Friday, April 1, 2011



copyright 2009 by Mimi Foxmorton I've discovered the Secret of the Universe.

No, really, I have.

As a fairly recent first time homeowner with the ability to make absolutely nothing of import rise from the soil I maintained an improbable three year quest to grow wild violets.

You see...I've been to the web sites. I know what they say about wild violets behind their backs. It isn't polite. Virtually everywhere I went there was page upon page of information on how to get rid of wild violets. Eradication with the vengeance of a super villain. And not a single site where I could actually order them.

Oh, some violets have their own society. And something called violas (second cousins thrice removed, I think) can be bought in pots from the nursery. But nary a place to be found that would help me to grow the flower of my dreams; the vile and savage violet.

It became almost taboo to ask how one would go about the growing of a lawn full of these wily, nefarious and apparently, to hear tell, just plain discourteous plants. Looks of horror would be followed by declarations regarding the plight of my sanity. To willfully sow such a thing appeared to be akin to criminal activity or, at the very least, Bedlamite lunacy.

But I didn't care. I love wild things. They make me feel free somehow. Airy and surreal. As though I belong to another time. Like any thing's possible and how weeds can be beautiful and maybe, just maybe things are going to be ok.

I remember my first encounter with a wild thing. Six or seven years old I stumbled across the most wondrous lacy white flower just growing, seemingly for miles, in a field. I still remember how I felt; as though I'd discovered a magical faerie land. My good fortune was unbelievable. Was it possible that only I knew of this enchantment?

Picking only one, least I offend the faeries, I ran back to the house to show my mother my secret discovery only to be promptly tossed back out the door with the admonition to get that "stink weed out the house right now!" Perception, it seems, being a notoriously personal thing. To say that I was disappointed to find my magic flowers were, in fact, stink weed is putting it delicately to say the very least. (This happened again with Spring trillium but I wisely decided to stay in the cool woods and play bride by myself.)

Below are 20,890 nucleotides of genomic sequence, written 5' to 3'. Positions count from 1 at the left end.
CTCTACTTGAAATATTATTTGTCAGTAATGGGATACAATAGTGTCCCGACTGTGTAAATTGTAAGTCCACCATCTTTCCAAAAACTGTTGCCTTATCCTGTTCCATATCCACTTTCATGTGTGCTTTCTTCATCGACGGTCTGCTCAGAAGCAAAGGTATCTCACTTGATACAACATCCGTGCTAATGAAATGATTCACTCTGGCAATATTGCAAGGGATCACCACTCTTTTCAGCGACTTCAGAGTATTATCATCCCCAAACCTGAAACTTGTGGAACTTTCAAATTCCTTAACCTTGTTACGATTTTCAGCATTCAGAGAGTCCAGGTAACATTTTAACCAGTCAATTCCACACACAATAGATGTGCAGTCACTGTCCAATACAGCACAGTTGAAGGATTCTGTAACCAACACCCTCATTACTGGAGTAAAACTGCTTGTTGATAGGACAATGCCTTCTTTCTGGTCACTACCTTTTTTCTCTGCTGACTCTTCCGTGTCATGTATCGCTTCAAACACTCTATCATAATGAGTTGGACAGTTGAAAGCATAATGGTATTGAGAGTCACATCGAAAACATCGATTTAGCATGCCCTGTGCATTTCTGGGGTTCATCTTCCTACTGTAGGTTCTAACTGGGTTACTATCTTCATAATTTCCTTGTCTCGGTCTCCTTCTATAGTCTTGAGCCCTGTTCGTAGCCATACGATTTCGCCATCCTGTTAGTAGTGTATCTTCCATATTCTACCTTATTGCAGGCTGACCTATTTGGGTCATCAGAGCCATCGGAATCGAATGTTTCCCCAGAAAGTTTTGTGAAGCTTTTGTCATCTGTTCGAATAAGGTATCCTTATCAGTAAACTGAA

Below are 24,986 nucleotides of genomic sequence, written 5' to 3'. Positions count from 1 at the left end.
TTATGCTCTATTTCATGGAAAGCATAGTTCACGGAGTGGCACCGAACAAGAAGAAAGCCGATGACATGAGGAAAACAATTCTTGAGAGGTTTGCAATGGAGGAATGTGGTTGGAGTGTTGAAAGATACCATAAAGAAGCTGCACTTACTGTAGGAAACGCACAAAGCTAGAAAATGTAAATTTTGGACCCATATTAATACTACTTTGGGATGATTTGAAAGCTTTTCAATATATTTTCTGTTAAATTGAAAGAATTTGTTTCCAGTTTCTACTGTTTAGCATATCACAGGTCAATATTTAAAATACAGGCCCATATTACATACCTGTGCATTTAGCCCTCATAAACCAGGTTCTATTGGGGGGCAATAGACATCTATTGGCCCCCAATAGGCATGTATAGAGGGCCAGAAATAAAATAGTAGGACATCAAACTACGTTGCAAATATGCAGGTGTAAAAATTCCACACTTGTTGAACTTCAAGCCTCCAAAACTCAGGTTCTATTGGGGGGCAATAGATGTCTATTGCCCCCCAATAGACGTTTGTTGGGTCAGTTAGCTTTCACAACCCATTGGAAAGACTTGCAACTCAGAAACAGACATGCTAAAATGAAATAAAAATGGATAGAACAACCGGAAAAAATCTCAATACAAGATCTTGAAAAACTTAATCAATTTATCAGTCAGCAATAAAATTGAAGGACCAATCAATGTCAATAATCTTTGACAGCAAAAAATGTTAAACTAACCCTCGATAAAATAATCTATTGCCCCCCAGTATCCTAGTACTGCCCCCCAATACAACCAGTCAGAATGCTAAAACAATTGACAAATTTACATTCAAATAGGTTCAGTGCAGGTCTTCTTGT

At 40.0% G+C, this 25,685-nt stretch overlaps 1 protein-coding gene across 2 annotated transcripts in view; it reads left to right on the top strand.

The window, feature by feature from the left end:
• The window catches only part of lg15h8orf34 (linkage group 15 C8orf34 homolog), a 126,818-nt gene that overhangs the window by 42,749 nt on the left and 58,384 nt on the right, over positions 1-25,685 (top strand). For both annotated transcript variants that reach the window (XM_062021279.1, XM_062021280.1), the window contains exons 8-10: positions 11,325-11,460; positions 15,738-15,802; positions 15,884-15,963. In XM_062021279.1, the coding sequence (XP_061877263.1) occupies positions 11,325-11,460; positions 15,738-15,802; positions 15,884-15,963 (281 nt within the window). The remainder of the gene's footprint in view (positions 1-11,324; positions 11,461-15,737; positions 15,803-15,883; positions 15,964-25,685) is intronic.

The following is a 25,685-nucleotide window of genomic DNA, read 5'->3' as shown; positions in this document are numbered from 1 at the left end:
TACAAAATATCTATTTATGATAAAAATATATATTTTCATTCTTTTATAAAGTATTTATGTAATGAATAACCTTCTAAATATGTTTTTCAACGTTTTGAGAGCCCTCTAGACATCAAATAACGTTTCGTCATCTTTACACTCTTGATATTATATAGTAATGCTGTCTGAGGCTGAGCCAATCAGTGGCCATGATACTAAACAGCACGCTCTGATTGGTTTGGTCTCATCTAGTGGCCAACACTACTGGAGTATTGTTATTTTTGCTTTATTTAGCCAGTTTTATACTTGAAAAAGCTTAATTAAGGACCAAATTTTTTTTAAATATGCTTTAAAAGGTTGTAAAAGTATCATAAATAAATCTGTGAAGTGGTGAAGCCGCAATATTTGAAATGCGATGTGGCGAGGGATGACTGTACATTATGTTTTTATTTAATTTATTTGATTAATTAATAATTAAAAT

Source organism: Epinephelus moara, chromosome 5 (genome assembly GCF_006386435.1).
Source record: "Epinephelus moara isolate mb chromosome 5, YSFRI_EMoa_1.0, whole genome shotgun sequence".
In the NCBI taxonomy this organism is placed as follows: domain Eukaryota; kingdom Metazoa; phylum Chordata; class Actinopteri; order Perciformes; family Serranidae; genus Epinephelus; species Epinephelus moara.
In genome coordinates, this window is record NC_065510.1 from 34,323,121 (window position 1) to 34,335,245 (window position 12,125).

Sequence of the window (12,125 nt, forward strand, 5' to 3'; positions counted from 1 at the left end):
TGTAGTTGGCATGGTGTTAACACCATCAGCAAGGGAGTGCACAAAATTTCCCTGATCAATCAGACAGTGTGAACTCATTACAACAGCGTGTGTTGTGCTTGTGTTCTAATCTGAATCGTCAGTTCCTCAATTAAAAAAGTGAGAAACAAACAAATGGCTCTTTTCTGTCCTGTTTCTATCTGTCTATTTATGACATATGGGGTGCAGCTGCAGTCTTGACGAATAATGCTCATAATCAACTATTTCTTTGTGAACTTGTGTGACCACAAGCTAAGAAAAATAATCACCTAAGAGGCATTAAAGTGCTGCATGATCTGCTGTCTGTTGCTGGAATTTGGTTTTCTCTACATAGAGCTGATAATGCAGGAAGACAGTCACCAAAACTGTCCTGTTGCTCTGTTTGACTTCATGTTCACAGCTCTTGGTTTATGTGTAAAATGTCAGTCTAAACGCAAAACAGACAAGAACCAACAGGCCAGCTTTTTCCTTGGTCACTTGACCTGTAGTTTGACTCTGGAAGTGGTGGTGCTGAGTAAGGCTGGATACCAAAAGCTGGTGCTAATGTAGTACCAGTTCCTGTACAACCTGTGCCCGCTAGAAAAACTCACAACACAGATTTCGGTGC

Years later I stumbled across the very flower in a garden magazine and found it named Queen Anne's Lace. Ah-ha! Suddenly I was vindicated! And thus began my quest for the Wild Thing.

Turns out that senior citizens are a wealth of information on Where To Get Things and luckily I'm a senior event coordinator in my Other Life.

A single lunch time plea netted me three huge boxes of the coveted plant the very next day. In full bloom. I couldn't believe how beautiful they were. Giant clumps of heavily flowered, deep purple violets hanging from delicate, long green stems, just waiting to dwell with me.

But I was compelled to ask: Why? I begged to know. Why was it that absolutely no one wanted a yard full of wild violets? Was there something I didn't know? Would these innocent looking plants sneak through my bedroom window and strangle me in the night? Did they sing show tunes, poorly, when you were trying to nap?

Why can’t one have a lawn carpeted with the wild violet?

It was at that point that a senior gentleman offered what would turn out to be the most important words I had ever been given upon which to reflect: "Because," he confided with a sage nod and a matter-of-fact tone. "Because it isn't grass."

And there it was. The Secret of the Universe: Because It Isn't.

Because, once upon a time, someone said it should be so.

And so that's the way it is.

No shocking reason. No horrifying revelation. It just wasn't
what it ought to be.

And that, it seems, is good enough.